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"Customers see I&E assessments as an attempt for debt collection businesses to extract more money"


The current income and expenditure process has unintended consequences, says 1st Credit UK managing director Eddie Nott.

Eddie   Nott

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Eddie   Nott
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Our customers are surprised that we are keen to sit down and talk to them – and some confess they are initially suspicious that it may be a trap. Their reaction suggests face-to-face feedback is not a common approach for our industry to take.


However, detailed feedback is instrumental in ensuring our processes are as customer-friendly as possible. This happens in many ways, but one of the most significant is through independently-chaired customer focus groups.

It seems to be a positive experience for those who attend, with customers encouraging each other and swapping advice on credit rehabilitation.


“More debt companies ought to do stuff like this. It’s not fair that they are coming after you for money but don’t want to talk to you about it,” said one of the customers taking part in our latest session.


The exchange of information is two-way. Customers have many questions about the call centre team and their training, for example. They also have suggestions for improvements, each of which we take on board.


For customers it can be a revelation. “Having listened here, I’m getting more on the side of the credit companies because each one of us is totally different,” said one customer.


As well as information specific to 1st Credit, our customers tell us what they think about the industry in general. In our May customer focus group, one issue stood out above all others: The income and expenditure (I&E) process. All 10 of the customers who participated were extremely negative about the time taken to complete these assessments – describing them as stressful.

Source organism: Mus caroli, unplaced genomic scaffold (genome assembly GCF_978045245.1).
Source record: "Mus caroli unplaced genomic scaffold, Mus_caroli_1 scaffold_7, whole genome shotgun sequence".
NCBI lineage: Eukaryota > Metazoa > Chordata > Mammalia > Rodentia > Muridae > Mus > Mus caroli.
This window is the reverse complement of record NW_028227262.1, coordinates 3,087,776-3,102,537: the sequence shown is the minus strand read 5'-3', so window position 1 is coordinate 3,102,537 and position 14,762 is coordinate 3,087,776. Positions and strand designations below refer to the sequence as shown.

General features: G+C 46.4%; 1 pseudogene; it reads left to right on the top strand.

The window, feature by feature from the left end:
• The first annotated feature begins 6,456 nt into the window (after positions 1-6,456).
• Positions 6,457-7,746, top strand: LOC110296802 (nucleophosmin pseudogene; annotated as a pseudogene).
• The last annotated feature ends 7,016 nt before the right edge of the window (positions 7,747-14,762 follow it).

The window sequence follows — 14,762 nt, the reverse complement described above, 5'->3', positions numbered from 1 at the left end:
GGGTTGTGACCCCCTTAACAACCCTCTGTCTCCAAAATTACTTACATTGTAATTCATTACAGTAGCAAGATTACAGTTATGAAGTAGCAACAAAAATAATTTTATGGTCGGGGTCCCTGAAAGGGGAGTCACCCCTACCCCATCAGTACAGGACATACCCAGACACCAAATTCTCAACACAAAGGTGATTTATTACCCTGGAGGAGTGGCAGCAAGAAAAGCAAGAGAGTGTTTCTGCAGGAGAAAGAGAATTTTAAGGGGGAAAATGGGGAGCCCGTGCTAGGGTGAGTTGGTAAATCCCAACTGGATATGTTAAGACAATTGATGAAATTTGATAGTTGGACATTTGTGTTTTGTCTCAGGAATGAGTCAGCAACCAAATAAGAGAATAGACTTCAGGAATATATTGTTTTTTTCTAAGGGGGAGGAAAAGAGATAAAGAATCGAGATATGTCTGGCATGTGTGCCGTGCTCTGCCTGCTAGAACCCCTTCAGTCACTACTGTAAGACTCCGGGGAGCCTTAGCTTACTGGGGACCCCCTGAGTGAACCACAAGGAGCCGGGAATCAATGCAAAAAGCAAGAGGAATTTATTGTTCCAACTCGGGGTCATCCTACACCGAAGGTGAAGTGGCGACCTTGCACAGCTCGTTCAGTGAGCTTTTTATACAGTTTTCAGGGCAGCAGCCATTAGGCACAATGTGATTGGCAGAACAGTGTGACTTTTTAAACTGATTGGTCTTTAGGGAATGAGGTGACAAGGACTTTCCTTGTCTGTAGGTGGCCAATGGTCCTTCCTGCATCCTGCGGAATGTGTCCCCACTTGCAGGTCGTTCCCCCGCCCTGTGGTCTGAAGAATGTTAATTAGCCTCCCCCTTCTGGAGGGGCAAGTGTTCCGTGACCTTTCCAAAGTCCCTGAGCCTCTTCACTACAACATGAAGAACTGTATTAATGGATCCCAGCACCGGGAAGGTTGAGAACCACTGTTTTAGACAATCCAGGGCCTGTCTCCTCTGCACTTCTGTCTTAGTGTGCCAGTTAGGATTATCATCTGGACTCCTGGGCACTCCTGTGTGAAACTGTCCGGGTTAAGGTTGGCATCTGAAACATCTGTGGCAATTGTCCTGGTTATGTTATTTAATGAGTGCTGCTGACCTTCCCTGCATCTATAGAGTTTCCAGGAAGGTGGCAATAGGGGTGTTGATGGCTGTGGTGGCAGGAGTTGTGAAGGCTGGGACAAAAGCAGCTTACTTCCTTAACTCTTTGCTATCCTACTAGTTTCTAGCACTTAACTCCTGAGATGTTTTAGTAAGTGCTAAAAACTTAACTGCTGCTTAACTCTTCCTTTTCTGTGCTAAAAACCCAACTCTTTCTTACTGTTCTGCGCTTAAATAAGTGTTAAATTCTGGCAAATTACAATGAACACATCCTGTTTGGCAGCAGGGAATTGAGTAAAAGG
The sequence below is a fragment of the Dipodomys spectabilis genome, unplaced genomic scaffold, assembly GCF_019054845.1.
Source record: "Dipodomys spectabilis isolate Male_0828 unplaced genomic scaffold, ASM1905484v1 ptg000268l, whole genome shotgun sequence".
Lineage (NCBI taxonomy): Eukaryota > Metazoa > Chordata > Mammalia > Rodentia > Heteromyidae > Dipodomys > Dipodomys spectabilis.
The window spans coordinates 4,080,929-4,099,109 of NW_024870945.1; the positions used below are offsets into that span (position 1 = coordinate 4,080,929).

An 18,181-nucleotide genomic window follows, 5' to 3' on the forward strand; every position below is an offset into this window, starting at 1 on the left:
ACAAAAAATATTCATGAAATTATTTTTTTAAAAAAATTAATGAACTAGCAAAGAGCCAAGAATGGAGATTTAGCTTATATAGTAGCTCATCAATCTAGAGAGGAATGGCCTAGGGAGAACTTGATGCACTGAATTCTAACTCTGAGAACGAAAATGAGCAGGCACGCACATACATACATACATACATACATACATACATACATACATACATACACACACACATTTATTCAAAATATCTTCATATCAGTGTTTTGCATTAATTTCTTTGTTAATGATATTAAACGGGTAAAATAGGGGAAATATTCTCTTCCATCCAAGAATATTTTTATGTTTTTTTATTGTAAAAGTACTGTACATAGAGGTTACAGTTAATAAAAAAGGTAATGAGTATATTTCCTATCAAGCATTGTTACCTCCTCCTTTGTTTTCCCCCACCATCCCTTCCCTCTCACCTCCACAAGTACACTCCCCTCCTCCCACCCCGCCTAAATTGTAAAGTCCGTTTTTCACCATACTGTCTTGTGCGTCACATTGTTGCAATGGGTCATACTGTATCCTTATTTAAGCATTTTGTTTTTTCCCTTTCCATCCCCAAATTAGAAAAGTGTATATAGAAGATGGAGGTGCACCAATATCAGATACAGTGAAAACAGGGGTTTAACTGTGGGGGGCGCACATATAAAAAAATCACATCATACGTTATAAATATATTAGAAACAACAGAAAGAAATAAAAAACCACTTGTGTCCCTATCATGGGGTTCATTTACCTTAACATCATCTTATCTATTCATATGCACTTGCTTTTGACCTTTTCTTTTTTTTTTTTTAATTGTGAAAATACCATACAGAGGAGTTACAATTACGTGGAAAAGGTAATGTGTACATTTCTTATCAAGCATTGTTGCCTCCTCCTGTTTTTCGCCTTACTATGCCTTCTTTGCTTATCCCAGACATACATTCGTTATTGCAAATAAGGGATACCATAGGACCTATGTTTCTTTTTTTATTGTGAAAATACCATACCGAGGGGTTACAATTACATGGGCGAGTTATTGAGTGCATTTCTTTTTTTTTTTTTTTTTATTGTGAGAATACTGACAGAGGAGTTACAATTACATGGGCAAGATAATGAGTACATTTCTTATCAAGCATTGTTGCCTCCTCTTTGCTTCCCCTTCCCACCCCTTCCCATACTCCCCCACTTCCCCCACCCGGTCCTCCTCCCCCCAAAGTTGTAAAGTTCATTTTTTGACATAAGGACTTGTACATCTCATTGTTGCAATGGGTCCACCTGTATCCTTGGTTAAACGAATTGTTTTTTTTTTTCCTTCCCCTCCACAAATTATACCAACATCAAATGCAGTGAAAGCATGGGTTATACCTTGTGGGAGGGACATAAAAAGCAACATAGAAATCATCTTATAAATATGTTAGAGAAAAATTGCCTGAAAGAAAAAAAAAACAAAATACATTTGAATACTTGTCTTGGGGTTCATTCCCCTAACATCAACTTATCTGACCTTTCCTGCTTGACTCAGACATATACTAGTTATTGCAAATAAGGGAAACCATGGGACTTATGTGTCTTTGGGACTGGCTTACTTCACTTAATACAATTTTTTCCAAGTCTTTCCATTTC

Far from being seen as a safeguard on affordability, customers see I&E assessments as an attempt on the part of the debt collection business to extract more money. They don’t differentiate between these calls and other reasons for contact, so they reported feeling hassled by the industry as a result.


“I worry about it. Are they trying to get more money out of me? Is it a trap?” said one. “My circumstances haven’t changed – I don’t want to do it again.”


Those on payment arrangements feel they have already been through everything needed and agreed to payments they can afford – they see repeated I&E requests and calls/letters as intrusive. At the very least they want to be able to tick a box that says nothing has changed. However, the group wanted the credit industry to find a better solution.


“If there are credit reference agencies I don’t understand why you have to give all these companies all the details. They have access to it,” said one.


In fact, nine out of 10 customers taking part in the session said they would be happy for I&E data to be shared. There is clearly a need for the industry and regulators to consider the unintended consequences of the I&E process. Designed to ensure customers are protected, it should not be compounding their distress.


By contrast, annual statements were universally popular and the group were keen to have access to their balance and payments digitally. The shift towards online communication taking place in the industry is important. We see evidence for this in the growing use of our online account management system.


Most of the customers we speak to have been though a long and stressful process of indebtedness and depression before tackling their financial difficulties. They are working themselves out of that situation and are looking for empathy from the industry as they do so.


It is easy to forget that customers don’t necessarily understand the workings of the credit management industry – some have fallen foul of inappropriate advice in the past and have been unsure where to turn.


It is heartening to hear that changes taking place in the industry are perceived by customers. “There was a feeling of intimidation ten years ago that has lessened,” said one. Another suggested that borrowers today would not get into the same level of difficulties they had experienced. “You can’t create the same level of debt you could have ten years ago,” she said. “Someone would step in.”

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